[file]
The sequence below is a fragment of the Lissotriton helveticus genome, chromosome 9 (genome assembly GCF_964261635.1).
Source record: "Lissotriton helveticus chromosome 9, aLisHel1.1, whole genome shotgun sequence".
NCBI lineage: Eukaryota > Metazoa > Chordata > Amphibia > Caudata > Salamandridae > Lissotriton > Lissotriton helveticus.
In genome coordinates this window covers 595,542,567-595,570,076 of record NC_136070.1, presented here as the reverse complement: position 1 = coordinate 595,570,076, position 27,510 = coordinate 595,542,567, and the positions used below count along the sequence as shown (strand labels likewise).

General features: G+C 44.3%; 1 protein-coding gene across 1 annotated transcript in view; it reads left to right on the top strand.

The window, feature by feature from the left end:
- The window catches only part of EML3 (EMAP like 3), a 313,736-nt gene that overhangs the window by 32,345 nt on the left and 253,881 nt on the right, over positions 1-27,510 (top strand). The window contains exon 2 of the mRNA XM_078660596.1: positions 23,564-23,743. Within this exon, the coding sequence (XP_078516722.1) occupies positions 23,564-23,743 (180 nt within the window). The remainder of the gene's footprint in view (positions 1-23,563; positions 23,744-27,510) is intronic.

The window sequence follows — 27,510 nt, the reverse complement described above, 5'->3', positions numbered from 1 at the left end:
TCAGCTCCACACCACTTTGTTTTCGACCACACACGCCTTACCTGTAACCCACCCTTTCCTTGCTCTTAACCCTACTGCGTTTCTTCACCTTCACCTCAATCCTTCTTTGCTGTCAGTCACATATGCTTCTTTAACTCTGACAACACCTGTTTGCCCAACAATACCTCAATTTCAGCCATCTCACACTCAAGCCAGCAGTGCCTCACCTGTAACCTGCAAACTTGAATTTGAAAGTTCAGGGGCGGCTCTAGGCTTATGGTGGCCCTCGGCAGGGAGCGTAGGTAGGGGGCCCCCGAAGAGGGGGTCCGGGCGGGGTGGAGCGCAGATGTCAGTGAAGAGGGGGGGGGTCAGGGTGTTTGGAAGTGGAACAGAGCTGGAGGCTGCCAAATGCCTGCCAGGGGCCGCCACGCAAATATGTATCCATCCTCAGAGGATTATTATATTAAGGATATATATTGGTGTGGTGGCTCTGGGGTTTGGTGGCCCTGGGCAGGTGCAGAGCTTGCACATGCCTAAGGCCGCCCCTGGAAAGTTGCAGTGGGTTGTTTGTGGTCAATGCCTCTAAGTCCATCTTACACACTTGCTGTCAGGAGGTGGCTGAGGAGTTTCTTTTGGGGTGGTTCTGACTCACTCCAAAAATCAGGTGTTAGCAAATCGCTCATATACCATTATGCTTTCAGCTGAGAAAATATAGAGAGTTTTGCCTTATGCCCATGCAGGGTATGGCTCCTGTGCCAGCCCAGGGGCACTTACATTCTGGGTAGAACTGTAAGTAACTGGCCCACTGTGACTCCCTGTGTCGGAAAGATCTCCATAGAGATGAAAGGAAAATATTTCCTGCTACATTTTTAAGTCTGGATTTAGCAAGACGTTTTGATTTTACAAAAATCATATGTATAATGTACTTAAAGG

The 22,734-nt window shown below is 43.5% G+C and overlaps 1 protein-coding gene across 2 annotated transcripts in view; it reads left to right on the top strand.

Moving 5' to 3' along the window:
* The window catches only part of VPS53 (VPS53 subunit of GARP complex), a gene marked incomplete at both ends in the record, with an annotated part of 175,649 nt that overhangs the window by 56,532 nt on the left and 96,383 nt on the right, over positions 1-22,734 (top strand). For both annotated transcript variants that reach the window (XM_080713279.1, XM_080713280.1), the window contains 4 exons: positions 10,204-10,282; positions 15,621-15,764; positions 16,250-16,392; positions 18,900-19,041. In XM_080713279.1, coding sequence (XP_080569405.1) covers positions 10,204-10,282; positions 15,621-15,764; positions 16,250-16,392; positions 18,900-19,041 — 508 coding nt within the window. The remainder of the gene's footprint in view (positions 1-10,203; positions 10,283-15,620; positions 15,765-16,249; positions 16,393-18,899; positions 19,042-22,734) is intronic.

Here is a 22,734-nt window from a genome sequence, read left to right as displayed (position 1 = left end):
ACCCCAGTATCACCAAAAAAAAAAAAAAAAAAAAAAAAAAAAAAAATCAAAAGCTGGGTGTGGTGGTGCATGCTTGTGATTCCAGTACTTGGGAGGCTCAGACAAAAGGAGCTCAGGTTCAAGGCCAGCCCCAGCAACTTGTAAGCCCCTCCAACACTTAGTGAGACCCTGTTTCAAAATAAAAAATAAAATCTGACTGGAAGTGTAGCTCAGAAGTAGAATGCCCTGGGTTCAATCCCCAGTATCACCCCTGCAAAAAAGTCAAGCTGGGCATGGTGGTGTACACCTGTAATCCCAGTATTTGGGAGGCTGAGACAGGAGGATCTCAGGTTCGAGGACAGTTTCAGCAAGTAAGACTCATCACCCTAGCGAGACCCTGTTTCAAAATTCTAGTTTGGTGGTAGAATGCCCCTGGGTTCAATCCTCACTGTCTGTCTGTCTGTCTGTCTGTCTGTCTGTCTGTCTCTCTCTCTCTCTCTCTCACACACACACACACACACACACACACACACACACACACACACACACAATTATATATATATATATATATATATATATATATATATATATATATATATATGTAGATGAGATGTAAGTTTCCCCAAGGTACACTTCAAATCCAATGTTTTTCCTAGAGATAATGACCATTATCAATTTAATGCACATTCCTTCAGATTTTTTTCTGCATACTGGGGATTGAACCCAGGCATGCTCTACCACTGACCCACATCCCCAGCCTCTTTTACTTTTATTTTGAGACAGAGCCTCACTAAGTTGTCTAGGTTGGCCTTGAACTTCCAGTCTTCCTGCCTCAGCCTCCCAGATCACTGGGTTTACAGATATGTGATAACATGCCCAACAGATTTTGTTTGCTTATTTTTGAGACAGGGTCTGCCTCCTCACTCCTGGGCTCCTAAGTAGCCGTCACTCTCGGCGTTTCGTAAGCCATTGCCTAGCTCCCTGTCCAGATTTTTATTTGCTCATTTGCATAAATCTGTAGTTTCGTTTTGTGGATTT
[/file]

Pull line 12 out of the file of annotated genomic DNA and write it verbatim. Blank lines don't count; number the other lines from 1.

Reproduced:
* The window catches only part of VPS53 (VPS53 subunit of GARP complex), a gene marked incomplete at both ends in the record, with an annotated part of 175,649 nt that overhangs the window by 56,532 nt on the left and 96,383 nt on the right, over positions 1-22,734 (top strand). For both annotated transcript variants that reach the window (XM_080713279.1, XM_080713280.1), the window contains 4 exons: positions 10,204-10,282; positions 15,621-15,764; positions 16,250-16,392; positions 18,900-19,041. In XM_080713279.1, coding sequence (XP_080569405.1) covers positions 10,204-10,282; positions 15,621-15,764; positions 16,250-16,392; positions 18,900-19,041 — 508 coding nt within the window. The remainder of the gene's footprint in view (positions 1-10,203; positions 10,283-15,620; positions 15,765-16,249; positions 16,393-18,899; positions 19,042-22,734) is intronic.